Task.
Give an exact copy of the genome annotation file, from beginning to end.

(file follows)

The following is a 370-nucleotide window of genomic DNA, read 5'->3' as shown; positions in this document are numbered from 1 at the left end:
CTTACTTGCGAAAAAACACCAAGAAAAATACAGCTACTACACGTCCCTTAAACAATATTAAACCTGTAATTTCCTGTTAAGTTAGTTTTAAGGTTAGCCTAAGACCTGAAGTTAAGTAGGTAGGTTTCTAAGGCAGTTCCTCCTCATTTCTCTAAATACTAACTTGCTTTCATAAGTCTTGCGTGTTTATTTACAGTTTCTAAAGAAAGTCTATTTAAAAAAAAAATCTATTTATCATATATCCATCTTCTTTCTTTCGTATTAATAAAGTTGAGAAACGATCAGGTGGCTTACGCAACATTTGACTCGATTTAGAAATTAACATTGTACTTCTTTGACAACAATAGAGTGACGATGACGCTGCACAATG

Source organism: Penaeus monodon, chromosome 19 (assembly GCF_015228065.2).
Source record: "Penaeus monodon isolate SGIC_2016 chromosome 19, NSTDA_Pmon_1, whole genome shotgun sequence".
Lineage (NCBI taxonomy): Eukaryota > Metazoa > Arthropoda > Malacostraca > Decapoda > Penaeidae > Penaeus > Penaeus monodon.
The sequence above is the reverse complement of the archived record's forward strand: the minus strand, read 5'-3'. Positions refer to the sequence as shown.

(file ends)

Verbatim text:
The following is a 370-nucleotide window of genomic DNA, read 5'->3' as shown; positions in this document are numbered from 1 at the left end:
CTTACTTGCGAAAAAACACCAAGAAAAATACAGCTACTACACGTCCCTTAAACAATATTAAACCTGTAATTTCCTGTTAAGTTAGTTTTAAGGTTAGCCTAAGACCTGAAGTTAAGTAGGTAGGTTTCTAAGGCAGTTCCTCCTCATTTCTCTAAATACTAACTTGCTTTCATAAGTCTTGCGTGTTTATTTACAGTTTCTAAAGAAAGTCTATTTAAAAAAAAAATCTATTTATCATATATCCATCTTCTTTCTTTCGTATTAATAAAGTTGAGAAACGATCAGGTGGCTTACGCAACATTTGACTCGATTTAGAAATTAACATTGTACTTCTTTGACAACAATAGAGTGACGATGACGCTGCACAATG

Source organism: Penaeus monodon, chromosome 19 (assembly GCF_015228065.2).
Source record: "Penaeus monodon isolate SGIC_2016 chromosome 19, NSTDA_Pmon_1, whole genome shotgun sequence".
Lineage (NCBI taxonomy): Eukaryota > Metazoa > Arthropoda > Malacostraca > Decapoda > Penaeidae > Penaeus > Penaeus monodon.
The sequence above is the reverse complement of the archived record's forward strand: the minus strand, read 5'-3'. Positions refer to the sequence as shown.